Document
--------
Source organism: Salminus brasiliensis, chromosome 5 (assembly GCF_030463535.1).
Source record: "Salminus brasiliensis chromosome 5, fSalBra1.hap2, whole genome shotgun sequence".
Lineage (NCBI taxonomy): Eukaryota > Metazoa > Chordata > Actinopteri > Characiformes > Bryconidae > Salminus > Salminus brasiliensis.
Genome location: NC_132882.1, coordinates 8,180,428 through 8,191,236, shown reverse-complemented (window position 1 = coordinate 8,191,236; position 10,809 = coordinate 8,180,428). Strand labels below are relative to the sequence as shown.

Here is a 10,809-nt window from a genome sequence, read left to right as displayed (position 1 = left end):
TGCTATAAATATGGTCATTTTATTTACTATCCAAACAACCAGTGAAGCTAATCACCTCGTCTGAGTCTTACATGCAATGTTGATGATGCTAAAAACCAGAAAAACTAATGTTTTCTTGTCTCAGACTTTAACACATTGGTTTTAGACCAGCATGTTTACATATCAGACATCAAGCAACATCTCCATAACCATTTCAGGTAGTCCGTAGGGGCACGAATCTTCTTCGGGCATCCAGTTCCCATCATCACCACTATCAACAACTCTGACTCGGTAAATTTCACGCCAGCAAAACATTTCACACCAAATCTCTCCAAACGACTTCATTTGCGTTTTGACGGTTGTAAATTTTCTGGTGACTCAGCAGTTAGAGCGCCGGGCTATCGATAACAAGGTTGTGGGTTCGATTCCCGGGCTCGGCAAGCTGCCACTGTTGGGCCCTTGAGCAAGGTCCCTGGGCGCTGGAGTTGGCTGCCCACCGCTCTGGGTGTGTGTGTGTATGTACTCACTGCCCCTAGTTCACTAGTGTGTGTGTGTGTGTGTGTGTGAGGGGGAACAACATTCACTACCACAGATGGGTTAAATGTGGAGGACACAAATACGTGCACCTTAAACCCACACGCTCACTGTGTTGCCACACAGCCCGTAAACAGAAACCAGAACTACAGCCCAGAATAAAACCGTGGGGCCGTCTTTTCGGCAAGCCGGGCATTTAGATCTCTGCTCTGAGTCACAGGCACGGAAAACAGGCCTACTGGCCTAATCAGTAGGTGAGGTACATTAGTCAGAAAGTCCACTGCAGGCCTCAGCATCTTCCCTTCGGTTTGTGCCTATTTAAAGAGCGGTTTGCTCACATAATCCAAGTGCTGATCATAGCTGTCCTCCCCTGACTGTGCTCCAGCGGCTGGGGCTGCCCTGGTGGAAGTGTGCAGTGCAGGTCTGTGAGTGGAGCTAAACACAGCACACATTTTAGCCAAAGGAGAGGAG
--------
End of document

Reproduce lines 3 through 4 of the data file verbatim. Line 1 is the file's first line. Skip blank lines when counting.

Lineage (NCBI taxonomy): Eukaryota > Metazoa > Chordata > Actinopteri > Characiformes > Bryconidae > Salminus > Salminus brasiliensis.
Genome location: NC_132882.1, coordinates 8,180,428 through 8,191,236, shown reverse-complemented (window position 1 = coordinate 8,191,236; position 10,809 = coordinate 8,180,428). Strand labels below are relative to the sequence as shown.